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WHO Team Narrows Virus Source, But Work Remains

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World Health Organization (WHO) investigators have ended their four-week trip to Wuhan, China, seeking the roots of the COVID-19 pandemic and have given some insights into what they discovered.

After staying tight-lipped during their visit, investigators say they’ve determined:

  • The coronavirus that causes COVID-19 likely originated in bats from southern China or nearby parts of Southeast Asia.
  • The virus jumped to people through an intermediate animal, although it is unclear which type of animal. Farmed wildlife animals are considered a likely bridge to humans.
  • Although the Huanan market was the early focal point of the outbreak, 13 strains of the COVID-19 virus were circulating in Wuhan where COVID-19 appeared in December 2019, indicating that the virus was widespread in the city.

“The possible path from whatever original animal species all the way through to the Huanan market could have taken a very long and convoluted path involving also movements across borders,” team leader Peter Ben Embarek said during a nearly three-hour media briefing in Wuhan on February 9.

The investigators worked with their Chinese counterparts to review data collected around the time the virus was announced at the end of 2019. They also met with the first recorded COVID-19 patient, a man in his 40s with no history of traveling.

Chinese authorities provided a variety of data, but investigators ran into obstacles when they asked for anonymous patient data on 174 cases from the early stages of the outbreak in Wuhan. The team received only a summary of the data, according Dominic Dwyer, an Australian infectious disease expert on the team.

Dwyer told Australia’s SBS News that reviewing raw data is standard practice in investigating a disease outbreak. Dwyer said it’s unclear why Chinese authorities withheld it.

The Chinese government worked to shut down discussion of an outbreak soon after it emerged, including gagging whistleblower Li Wenliang, the Wuhan doctor who was among the pandemic’s earliest victims.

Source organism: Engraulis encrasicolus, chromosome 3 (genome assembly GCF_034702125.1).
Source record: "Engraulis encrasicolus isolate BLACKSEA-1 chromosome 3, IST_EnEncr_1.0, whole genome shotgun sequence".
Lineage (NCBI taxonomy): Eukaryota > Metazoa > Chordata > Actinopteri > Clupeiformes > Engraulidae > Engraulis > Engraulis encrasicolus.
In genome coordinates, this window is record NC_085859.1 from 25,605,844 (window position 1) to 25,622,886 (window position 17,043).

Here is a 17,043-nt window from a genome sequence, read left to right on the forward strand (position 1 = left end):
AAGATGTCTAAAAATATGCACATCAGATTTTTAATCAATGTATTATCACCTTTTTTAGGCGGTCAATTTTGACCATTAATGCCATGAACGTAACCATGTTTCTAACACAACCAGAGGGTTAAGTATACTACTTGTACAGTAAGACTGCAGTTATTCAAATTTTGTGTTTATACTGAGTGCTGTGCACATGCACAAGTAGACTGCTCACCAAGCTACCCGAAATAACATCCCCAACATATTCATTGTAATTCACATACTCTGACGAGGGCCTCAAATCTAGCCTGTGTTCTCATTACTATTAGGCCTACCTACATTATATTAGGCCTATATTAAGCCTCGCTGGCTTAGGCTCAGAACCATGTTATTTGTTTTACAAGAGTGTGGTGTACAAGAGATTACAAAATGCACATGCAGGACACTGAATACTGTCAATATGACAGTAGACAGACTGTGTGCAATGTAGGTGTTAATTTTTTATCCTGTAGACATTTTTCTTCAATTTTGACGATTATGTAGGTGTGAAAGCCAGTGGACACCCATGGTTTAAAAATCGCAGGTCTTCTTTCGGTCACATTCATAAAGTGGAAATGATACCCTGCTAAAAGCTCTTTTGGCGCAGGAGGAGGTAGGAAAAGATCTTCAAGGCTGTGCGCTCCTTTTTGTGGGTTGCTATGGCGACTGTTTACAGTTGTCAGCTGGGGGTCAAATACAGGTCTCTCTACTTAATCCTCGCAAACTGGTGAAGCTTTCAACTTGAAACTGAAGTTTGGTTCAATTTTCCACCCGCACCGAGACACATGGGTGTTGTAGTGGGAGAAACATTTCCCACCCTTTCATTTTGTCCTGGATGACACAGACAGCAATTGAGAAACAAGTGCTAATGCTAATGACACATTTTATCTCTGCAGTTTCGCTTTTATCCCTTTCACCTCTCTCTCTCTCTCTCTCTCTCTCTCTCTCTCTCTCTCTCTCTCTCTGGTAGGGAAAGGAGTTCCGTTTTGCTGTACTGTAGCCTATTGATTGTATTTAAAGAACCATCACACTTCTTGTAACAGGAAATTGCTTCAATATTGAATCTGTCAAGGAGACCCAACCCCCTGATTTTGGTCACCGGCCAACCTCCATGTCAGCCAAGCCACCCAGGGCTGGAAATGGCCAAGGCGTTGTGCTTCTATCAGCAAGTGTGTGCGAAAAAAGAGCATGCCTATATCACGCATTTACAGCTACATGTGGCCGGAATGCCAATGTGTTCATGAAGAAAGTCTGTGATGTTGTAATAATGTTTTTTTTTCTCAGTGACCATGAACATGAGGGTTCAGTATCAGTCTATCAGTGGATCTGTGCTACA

During the past year, China has offered a variety of unsubstantiated theories for the source of the virus, most of them shifting blame away from the government, including the most recent claim that the virus entered the Huanan wet market through imported frozen food.

Embarek has said it’s unclear whether a virus on frozen foods could infect people.

According to zoologist Peter Daszak, the Huanan market showed clear evidence of vendors selling live animals, which could have caused human infection. Daszak is president of the Eco Health Alliance, a nonprofit dedicated to preventing pandemics.

“You’ve got animals coming into the market which are susceptible,” Daszak told The New York Times. “Some of these are coming from places where we know the nearest relatives of the virus are found. So, there’s the real red flag. … What we now have are a clear link and a potential pathway.”

Despite that, Chinese researchers reported no evidence of COVID-19 in the 30,000 animals they sampled in the market, said Marion Koopmans, a Dutch virologist who was part of the investigative team.

“Those could just as easily have revealed the smoking gun,” she told a WHO news conference on February 12. “It does provide some leads for next steps in the study.”

Some of the animals in the market, for example, came from areas where they could have been infected by bats.

“This, to me, is a critical finding,” Daszak said.

Embarek said the WHO team hopes to return to Wuhan to do more research.

“We have a much better understanding on what happened in the market and the role of the market in December,” he told the WHO news conference. “We still are far away from understanding the origin and identifying the animal species or the pathway through which the virus could have entered humans.”

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